Consider a 10mm though. This appears to be just a fundementally accurate cartraige. Most of the reloading manuals I have make some statement like that on the 10mm.
 

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Well one thing to consider is that the 1911 was designed for ball ammo in 45ACP. Unless you're getting a ramped barrel, the .40S&W and 10mm Norma bullets may cause you some problem w/feeding, especially in the short 40S&W loadings - that's why a lot of folks load 40's long close to 10mm dimensions.

One reason for the lack of reliability is that you can't get jacketed round nose in 40/10, I've tried and the best I could do was a RS (round shouldered) bullet from a company I've forgetten the name of.

The .45ACP has lots of folks making FMJ round nose bullets.

Another issue is magazines - I think only Tripp Research ($44 each) makes 10 round 10/40 mags, and metalform just put some out. I've heard great things about the Tripp mags, and they may solve my RZ feeding pblms...but they're darn exp.

Everyone makes 10 round 45ACP mags, and they have been around for a while (thanks to L10).

All that said, I prefer the 10mm Norma round, it does seem to be most accurate and fun to shoot. I've only had problems with it in my RZ, my other 10mms feed and shoot it fine.

Due to the high cost of the tripp research mags (I need 6 for USPSA - and after having bought and used about 15 metalform mags, I'm not too impressed w/them so it'd have to be the Tripp mags) and to the lack of reliability of the RZ, I still shoot a patriot 45ACP in matches, and it is the most reliable 1911 I have (except when parts break).
 

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I find I am more accurate with the 10mm than the 45. I just feel more comfortable with the 10 for some reason. I like the quick snap of recoil, and find it pops back on target for me quite naturally. Your results may vary. :D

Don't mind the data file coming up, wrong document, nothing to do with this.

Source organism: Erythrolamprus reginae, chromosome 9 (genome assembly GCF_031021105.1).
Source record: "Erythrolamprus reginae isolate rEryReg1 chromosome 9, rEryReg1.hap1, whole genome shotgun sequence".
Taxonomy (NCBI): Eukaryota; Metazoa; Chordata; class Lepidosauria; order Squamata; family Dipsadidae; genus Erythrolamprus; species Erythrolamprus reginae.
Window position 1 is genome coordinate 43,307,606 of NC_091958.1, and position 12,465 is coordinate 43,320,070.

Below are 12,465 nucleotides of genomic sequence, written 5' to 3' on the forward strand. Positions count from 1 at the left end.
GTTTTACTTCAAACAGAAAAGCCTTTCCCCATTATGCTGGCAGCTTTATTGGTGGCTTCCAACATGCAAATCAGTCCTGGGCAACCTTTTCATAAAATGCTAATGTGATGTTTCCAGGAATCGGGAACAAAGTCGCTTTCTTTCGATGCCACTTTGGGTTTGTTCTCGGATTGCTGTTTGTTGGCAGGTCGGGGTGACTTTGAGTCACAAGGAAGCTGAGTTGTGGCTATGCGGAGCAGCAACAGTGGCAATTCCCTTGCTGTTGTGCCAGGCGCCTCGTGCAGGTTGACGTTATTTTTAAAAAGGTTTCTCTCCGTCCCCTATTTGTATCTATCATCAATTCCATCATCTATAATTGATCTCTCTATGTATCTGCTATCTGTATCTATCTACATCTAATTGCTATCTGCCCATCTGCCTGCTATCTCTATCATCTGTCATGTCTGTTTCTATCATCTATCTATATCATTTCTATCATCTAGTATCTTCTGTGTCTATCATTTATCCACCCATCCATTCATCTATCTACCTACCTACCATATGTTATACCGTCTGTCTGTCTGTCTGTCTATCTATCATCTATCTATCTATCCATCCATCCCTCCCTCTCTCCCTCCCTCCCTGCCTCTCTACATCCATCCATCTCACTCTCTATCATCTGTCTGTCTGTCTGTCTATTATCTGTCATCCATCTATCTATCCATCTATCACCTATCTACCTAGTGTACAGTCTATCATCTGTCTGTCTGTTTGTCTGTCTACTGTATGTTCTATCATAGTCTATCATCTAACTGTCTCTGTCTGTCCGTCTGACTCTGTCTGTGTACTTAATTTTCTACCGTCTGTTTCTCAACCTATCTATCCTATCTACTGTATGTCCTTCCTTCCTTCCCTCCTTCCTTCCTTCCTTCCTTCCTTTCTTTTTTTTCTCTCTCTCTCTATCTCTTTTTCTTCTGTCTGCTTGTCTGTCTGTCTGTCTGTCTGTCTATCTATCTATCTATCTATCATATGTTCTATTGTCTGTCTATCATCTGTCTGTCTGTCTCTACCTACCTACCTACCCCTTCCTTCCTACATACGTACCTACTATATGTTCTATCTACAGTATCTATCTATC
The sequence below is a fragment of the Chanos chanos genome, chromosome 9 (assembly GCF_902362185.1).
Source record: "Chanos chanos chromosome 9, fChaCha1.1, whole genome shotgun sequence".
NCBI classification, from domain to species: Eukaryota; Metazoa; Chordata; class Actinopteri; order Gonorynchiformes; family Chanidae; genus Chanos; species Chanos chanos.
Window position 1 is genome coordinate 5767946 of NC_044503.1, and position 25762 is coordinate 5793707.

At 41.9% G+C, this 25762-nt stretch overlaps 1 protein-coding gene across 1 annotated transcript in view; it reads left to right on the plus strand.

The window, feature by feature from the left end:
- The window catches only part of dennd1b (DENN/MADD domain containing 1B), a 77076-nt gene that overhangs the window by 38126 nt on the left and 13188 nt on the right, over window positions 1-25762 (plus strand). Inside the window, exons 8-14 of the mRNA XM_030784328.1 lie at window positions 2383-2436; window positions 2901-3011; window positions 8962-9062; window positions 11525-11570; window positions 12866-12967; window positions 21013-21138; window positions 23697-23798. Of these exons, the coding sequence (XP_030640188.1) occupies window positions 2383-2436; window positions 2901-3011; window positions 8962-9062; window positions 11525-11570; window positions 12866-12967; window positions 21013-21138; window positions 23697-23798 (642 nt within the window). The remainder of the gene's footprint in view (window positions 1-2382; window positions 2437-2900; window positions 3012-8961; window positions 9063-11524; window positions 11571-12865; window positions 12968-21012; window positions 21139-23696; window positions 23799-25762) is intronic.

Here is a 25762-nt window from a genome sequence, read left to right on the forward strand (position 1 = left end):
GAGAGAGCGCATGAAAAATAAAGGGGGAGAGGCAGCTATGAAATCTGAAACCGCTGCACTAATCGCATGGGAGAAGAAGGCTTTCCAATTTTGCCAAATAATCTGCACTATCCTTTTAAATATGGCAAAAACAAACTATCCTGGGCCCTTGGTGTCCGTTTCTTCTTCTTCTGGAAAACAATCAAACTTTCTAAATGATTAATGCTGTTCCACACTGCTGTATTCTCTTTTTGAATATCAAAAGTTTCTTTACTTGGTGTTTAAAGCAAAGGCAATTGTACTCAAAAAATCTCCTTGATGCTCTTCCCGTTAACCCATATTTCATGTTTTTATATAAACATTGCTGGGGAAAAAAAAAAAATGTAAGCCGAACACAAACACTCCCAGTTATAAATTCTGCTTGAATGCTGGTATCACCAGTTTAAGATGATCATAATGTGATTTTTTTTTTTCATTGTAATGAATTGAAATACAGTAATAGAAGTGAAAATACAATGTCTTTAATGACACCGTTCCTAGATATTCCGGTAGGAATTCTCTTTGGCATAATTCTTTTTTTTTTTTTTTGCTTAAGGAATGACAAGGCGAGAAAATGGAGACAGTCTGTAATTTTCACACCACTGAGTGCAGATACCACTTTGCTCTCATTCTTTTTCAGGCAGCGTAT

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There's another solution : Get a 1911 chambered in .45 Auto and buy an aftermarket .400 Corbon barel. THen you have a .45 auto and a ".40" that approaches 10MM Auto without developing excessive pressure, resulting in a longer service life for the gun.
 

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All things considered, I'd have to say that the venerable .45acp would be the way to go. I think it has an edge when it comes to accuracy potential, it is also easier to make feed reliably, and is a lower pressure cartridge, to boot.
 

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The first 1911 I ever shot was a compensated, highly customized Colt and I was able to put a 1.5" group in a target at 25 yards. I want to get back to something like that at least.
Good accuracy depends on the gun being used. I have highly tuned STI custom guns in 40sw and 45acp. Both have Schenmann(sp?) Tri-comp barrels on them. Both have red dot Optimas mounted to the slides. Both shoot groups at 25 yards (heavily sandbagged from benchrest) under 1.5" when I do my part. The 40 is a tad more accurate betweeen these two guns----however not enough difference in group size to mean anything. My stock 1911's from various makers range from very accurate (Springfield Loaded) to El Sucko---Colt 1911. I also have a Kimber 10mm that is OK accuracy at 25 yards....but not as good as my custom guns. I also have an old Clark 45 Bullesye style 1911 that will eat the center out of 25 and 50 yard targets when mounted in a Ransom Rest. To bad my arm doesn't work like the ransom rest. You should be able to get decent accuracy from the more expensive STI's, Kimbers and Springfields. I have no experience with the new DW 1911's but they seem to be accurate enough accourding to this forum.
As you mentioned in your post----custom guns will be more accurate and I don't think it will make much difference between 40 or 45. IMO, 40's are much cheapr to shoot---both factory ammo and reloads.. BUT, if I could only own one gun it would be a 1911 in 45ACP.. Just my experience.
 

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You should be able to make most handgun calibers accurate, which means that the gun/ammo. specifics..not caliber are the most important factors. If you are discussing long range shooting with rifles, that is another matter.